I'm picking up a pair of 2080 Tis the second they are available.
These cards are super exciting to me because I'm doing ray tracing research and making my own indie games using RTX.
Check out these pics of Battlefield V with RTX reflections activated:
Finally, my GTX 970 can relax a bit in my wife's computer. Although we'll still use it to play some co-op VR games on over the network, once I get a second VR headset.
I'm all about the VR now, and using 2080 Tis in SLI should double the performance of ray-tracing games due to the ridiculously parallel nature of RT and DX12 implicit and explicit multi-GPU support for such things. I wrote the SLI code for GTA V and it was unfortunately limited to AFR (a royal pain to code for, trust me) so NVidia opening up stereo-VR SLI, in the driver, in an opaque way to the developer (one GPU per eye), should help adoption. And explicit SFR (split-frame-rendering) will be tremendous too, it can allow load-balancing between heterogeneous GPUs, even using your on-board GPU to give you a 10% FPS boost perhaps by doing the postprocessing on it or just a sliver of each frame's rendering.
One thing I noticed in the Quadro RTX reveal at Siggraph was that the new SLI bridge connector, NVLink, actually doubles the VRAM when you use two GPUs, so you're not simply "wasting" money where buying the 11gb vs 8gb cards is concerned. This to me is HUGE.
That should mean, theoretically, that an SLI-ed 2080 Ti will have a total of 22 gb of usable memory (by both cards), instead of 11 gb, and the 2070/2080s will have 16gb instead of 8. Which are both massive upgrades and makes SLI way more appealing. Not only would you get double the rasterization / ray tracing performance, but also double the framebuffer too.
I tried to confirm whether this is true for the consumer RTX cards, but haven't been able to yet, so take this with a grain of salt. It would be an NVidia thing to do to only allow shared framebuffers on the Quadro cards for movie shading only, which really need the extra RAM in their 48 gb + 48gb SLI high-end Quadro setups to fit all the triangles of those scenes in.
The big deal about RTX isn't just that it's six times faster in ray tracing per se than Pascal, it's that it does it via DXR (and eventually Vulkan) extensions to DX12, in a standardized way, which will boost adoption. And going further, for global illumination which is the real holy grail of computer graphics, the only way to do that in real time on these cards (or anything, really, except maybe a supercomputer cluster), is by doing 1 sample per pixel path tracing (1 spp) and then AI denoising on top. That is the thing that truly opens up these cards to eventually get to do real-time, noise-free GI, probably using a hybrid rasterization + ray tracing approach, at least initially. But there are plenty of new rendering algorithms that completely eschewing rasterization will open up too, like native foveated rendering, frequency-based rendering (putting more GPU power where it counts in the image, in higher-frequency areas such as edges or more specular areas). With reflections, you might need a hundred samples to capture the actual behaviour of light in radiometrically complex scenes with caustics for example. At some point then you need to implement things like photon mapping which apparently can be used to render 1080p 60 fps already. It's all very exciting stuff and I look forward to the revolution.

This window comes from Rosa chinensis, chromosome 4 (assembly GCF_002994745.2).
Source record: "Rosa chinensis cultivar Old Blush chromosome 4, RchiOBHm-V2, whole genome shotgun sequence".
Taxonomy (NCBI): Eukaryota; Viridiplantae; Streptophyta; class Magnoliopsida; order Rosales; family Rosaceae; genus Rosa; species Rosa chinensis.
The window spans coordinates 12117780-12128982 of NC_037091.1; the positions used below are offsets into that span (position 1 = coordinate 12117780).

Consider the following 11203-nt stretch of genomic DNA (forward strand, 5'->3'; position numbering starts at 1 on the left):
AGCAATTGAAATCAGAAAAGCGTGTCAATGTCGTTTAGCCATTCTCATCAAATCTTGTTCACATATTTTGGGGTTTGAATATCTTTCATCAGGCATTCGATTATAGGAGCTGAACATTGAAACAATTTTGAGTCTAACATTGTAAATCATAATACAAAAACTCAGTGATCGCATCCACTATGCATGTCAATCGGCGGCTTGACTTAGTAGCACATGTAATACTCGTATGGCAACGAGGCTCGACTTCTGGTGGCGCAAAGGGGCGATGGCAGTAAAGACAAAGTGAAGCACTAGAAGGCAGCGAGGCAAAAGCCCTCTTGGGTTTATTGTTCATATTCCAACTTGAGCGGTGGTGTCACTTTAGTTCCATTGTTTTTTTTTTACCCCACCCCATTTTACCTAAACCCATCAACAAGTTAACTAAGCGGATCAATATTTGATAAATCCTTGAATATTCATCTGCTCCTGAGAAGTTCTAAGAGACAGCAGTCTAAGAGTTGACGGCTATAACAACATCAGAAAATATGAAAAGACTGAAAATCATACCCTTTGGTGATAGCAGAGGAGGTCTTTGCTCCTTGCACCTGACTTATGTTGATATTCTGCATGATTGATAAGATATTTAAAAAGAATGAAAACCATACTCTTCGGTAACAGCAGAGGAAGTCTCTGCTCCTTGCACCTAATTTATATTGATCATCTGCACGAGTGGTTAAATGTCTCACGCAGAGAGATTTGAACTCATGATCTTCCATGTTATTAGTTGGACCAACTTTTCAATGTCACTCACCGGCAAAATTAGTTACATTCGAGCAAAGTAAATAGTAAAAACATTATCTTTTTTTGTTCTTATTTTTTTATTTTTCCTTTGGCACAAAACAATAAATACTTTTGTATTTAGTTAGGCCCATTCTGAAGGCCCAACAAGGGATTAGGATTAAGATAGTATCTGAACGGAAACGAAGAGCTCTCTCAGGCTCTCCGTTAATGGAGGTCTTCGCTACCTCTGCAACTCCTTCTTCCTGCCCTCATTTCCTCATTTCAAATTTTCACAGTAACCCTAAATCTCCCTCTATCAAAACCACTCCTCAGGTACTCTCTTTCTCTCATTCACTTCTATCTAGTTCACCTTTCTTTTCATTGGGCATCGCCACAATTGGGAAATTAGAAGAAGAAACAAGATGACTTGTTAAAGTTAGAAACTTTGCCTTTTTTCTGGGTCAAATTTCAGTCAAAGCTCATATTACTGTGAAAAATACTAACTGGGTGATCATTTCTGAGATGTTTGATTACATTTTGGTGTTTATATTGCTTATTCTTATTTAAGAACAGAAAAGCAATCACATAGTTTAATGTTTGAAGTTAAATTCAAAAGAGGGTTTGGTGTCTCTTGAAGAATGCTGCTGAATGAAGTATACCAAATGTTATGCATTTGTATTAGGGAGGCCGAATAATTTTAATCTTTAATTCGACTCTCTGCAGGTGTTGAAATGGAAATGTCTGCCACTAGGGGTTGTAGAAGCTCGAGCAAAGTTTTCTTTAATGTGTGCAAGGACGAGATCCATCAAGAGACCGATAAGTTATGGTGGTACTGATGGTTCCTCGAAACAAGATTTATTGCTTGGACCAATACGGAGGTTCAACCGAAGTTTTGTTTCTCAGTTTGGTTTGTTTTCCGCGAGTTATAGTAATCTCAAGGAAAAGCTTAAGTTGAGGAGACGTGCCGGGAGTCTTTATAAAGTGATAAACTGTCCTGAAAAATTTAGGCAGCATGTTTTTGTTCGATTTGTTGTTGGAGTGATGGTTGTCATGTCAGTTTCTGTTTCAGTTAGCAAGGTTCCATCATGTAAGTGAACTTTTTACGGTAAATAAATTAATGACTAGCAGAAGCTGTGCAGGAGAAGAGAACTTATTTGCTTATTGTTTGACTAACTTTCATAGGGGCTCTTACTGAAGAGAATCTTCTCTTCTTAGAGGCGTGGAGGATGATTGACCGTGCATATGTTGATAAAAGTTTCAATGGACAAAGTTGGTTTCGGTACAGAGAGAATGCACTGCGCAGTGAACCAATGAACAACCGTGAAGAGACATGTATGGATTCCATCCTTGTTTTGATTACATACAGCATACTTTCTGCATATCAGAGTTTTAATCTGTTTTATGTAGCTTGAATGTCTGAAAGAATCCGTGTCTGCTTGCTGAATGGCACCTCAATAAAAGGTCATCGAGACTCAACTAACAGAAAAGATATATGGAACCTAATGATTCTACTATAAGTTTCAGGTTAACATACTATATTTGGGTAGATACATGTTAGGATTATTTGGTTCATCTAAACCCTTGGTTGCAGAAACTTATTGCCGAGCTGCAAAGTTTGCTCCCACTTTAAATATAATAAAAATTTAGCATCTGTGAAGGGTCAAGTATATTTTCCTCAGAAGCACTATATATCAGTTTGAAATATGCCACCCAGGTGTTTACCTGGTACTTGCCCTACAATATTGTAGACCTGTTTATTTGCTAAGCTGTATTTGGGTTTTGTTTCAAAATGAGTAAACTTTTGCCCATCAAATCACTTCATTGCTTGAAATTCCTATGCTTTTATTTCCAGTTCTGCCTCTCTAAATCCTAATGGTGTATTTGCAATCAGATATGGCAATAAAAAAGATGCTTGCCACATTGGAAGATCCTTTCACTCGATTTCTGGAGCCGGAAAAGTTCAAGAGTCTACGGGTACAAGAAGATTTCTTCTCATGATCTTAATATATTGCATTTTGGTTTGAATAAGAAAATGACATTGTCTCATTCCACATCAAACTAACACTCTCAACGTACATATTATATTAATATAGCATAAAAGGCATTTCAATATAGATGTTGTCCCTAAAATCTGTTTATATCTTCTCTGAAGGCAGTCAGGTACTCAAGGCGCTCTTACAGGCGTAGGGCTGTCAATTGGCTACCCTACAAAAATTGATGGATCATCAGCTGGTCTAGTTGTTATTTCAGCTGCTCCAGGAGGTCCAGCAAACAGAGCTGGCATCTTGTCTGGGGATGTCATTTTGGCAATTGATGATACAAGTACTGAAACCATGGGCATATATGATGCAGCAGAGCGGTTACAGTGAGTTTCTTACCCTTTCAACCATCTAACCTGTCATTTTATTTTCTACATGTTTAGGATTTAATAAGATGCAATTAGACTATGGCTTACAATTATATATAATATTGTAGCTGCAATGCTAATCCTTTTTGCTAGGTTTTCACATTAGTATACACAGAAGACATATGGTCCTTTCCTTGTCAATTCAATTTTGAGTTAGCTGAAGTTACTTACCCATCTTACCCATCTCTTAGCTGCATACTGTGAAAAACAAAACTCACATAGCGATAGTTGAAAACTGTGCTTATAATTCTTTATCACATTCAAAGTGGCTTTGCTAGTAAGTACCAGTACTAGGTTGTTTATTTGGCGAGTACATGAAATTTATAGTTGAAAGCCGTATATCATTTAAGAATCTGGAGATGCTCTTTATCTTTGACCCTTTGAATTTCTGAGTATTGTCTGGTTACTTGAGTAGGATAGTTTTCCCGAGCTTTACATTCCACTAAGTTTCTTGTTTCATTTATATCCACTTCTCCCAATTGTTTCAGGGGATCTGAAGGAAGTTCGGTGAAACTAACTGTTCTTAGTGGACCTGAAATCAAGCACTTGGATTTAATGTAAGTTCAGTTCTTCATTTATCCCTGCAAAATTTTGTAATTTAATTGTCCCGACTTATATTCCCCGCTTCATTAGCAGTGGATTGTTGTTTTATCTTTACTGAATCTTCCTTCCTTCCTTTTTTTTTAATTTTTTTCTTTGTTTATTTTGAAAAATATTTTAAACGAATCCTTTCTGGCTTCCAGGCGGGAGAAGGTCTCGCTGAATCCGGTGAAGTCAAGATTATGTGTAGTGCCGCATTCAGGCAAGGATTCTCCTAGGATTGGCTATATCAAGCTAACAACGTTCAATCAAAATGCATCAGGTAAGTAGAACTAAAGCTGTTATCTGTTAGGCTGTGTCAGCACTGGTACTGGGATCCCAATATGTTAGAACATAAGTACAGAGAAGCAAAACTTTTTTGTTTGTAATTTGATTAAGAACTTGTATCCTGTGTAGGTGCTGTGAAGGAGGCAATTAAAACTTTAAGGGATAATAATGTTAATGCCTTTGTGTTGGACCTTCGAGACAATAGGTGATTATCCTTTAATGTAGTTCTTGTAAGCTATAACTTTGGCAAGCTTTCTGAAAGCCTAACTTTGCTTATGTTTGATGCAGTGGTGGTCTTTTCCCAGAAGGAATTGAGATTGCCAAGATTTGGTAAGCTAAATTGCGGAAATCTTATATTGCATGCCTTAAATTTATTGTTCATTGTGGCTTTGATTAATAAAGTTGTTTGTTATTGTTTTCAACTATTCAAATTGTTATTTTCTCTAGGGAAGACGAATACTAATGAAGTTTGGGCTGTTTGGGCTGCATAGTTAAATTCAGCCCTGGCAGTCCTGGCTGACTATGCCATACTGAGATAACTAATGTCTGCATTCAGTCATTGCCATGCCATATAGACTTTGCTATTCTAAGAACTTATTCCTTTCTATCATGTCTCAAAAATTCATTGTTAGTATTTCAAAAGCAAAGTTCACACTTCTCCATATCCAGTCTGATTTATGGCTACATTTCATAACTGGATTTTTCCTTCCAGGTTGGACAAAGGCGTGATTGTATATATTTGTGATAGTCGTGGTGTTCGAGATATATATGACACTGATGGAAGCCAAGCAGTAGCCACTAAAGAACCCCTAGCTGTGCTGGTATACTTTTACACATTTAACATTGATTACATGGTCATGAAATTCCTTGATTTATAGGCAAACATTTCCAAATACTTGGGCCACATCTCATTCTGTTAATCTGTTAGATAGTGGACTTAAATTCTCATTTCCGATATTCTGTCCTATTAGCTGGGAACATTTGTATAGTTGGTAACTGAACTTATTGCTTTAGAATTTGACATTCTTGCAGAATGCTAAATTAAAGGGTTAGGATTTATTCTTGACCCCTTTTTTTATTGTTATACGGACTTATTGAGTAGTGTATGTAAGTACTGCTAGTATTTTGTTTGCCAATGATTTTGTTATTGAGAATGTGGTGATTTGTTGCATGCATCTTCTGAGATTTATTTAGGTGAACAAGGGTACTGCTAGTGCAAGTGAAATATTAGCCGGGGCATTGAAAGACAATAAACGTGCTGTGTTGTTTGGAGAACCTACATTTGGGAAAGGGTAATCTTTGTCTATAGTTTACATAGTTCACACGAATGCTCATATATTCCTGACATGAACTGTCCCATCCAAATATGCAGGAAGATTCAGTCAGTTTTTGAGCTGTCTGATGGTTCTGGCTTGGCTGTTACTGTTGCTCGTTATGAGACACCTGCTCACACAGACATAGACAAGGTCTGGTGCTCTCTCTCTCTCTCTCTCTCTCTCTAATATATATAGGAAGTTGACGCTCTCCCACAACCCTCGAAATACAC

I really hope AMD's next cards will implement DXR in some way, if they don't I think they are done for, on PC at least, quite honestly. And I say this as a fan of AMD, I bought a new Threadripper 2 workstation and would much prefer having Freesync than being stuck with G-sync for my workstation monitor, to save cash. Competition is good but I am worried that RTX will be a knockout blow.